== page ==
From the spoil heap, we then headed up the quarry track as it skirts the fell, before turning sharp left to follow the path up the fell to a green gate with a built in stile.
From the gate, we turned right to follow the line of the wall. This wall runs close to the top of the fell, and the path follows it for most of that distance. Behind us, as we climb, the views of Windermere are superb, even on a day such as this.
Half way to the top we are hit by a sharp rain shower. Hail, rain, and strong winds blow in from over Wetherlam. It gives us an exhilarating ten minutes, and the added bonus of this rainbow. It is not a common view on the fells.
The summit of Lingmoor is Brown Howe, so called because it is clad in a mixture of bracken and heather which for much of the year gives it a brown appearance. It also has this stunning view of the Langdale Pikes
Still at the summit, this superb view down Great Langdale to Chapel Stile can be seen. Seat Sandal, Nethermost Pike and Dollywagon Pike are in the distance, while the summit of Helvellyn is covered in cloud.
Our route back is via the flank of the fell, passing by the old quarries that dot this region. From the top we drop down the steep slope, following the line of an old wall, that has been supplemented at the top by a wire fence, to this stile over the wall. From here there is a fine view up Mickleden, with the Band visible to the left, and the summit of Bowfell shrouded in cloud.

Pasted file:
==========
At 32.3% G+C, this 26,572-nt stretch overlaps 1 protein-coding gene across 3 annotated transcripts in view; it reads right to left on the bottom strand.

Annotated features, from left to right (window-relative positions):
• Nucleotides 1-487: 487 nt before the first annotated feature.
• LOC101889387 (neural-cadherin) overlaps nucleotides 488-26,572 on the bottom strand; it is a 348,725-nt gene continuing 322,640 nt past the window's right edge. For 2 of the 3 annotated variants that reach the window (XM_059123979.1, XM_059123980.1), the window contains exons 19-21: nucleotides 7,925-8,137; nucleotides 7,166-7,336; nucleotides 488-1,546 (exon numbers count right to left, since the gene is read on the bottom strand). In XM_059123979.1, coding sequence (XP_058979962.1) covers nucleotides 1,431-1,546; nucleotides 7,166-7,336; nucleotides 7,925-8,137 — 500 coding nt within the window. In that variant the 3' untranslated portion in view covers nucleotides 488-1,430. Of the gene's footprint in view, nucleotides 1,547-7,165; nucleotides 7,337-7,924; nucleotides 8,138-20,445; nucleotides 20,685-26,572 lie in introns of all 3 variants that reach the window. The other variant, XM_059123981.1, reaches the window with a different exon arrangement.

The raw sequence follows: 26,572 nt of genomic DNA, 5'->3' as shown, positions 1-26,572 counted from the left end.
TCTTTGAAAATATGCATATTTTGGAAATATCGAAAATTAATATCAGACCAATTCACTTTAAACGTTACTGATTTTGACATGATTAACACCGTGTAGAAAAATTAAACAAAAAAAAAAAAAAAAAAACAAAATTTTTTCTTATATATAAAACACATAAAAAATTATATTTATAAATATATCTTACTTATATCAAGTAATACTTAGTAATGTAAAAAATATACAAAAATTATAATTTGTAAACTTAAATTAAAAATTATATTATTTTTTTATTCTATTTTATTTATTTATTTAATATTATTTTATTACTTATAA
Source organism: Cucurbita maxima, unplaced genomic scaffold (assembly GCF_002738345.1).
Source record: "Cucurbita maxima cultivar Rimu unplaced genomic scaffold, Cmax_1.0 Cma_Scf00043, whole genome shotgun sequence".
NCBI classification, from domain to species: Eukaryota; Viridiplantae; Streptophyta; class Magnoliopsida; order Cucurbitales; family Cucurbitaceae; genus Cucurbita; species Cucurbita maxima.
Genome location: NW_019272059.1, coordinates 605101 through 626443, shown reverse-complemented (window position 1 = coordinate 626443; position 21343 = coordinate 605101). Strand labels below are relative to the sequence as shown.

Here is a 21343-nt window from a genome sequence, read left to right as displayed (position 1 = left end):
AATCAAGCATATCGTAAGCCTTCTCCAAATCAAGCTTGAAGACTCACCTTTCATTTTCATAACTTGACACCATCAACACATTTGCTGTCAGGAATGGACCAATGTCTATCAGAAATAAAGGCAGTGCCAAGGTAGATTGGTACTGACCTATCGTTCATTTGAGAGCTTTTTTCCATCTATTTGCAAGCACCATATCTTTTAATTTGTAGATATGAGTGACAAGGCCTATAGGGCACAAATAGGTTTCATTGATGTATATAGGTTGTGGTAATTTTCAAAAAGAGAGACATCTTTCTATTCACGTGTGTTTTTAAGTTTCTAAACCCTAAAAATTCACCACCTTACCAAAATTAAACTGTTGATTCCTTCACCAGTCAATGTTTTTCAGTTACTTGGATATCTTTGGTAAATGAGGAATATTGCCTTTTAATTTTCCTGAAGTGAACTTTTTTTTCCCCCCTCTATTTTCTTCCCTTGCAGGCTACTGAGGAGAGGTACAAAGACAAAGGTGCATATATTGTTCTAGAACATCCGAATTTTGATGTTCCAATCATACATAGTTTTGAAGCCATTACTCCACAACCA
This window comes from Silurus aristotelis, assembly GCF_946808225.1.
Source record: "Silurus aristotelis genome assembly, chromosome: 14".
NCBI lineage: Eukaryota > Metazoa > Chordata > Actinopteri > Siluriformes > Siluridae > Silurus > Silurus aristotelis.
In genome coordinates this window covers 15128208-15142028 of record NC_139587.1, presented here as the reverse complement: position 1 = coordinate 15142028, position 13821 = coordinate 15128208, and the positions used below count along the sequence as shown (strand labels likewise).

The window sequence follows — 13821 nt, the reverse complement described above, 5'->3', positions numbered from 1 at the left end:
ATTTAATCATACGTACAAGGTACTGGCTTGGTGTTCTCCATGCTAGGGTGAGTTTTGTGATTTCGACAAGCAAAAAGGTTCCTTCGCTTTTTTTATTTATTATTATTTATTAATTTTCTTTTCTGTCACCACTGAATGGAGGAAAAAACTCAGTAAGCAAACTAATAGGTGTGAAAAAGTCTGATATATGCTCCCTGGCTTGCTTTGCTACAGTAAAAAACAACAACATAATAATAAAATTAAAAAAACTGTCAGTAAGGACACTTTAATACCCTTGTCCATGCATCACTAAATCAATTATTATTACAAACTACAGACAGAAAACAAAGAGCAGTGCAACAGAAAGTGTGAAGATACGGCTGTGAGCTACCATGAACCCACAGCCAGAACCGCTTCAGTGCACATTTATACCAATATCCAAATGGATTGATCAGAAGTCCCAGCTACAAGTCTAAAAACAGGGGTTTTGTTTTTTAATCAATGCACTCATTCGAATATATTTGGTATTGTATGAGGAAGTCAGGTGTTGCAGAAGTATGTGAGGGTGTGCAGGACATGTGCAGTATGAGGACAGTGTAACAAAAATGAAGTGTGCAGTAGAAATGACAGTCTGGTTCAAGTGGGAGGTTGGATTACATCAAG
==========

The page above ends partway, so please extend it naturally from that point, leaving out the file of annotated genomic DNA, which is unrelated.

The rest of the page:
We could cross the stile to drop down towards Blea Tarn, but that is for another day. Instead, we turn left, along a barely visible yet boggy path, towards an abandoned quarry, a great lunch stop.
From the quarry we continue along the flank of the fell, passing by other quarry workings. There are several small workings on the side of the fell, with abandoned buildings and spoil heaps the only sign of their existence. In the background, the summit of Wetherlam enjoys a brief interlude from the cloud, before being shrouded in mist again.
As we continue along the fell side, dropping gradually as we go, the views to the south over Little Langdale are superb, with Little Langdale Tarn prominent in the valley below.
The path drops down the fell side, towards a wide track that will lead us back to Elterwater. It is quite steep in parts, and rocky and wet underfoot. A certain amount of erosion control work has been undertaken otherwise it would be considerably worse.
A friendly Herdwick greets us at the bottom. Apart from a couple of sheep on the road to the quarries at the start of the walk, this was the only farm animal that we encountered all day. However, we did see numerous birds, including Buzzards and a very cheeky robin. Trouble is, I was too slow to get a picture of them.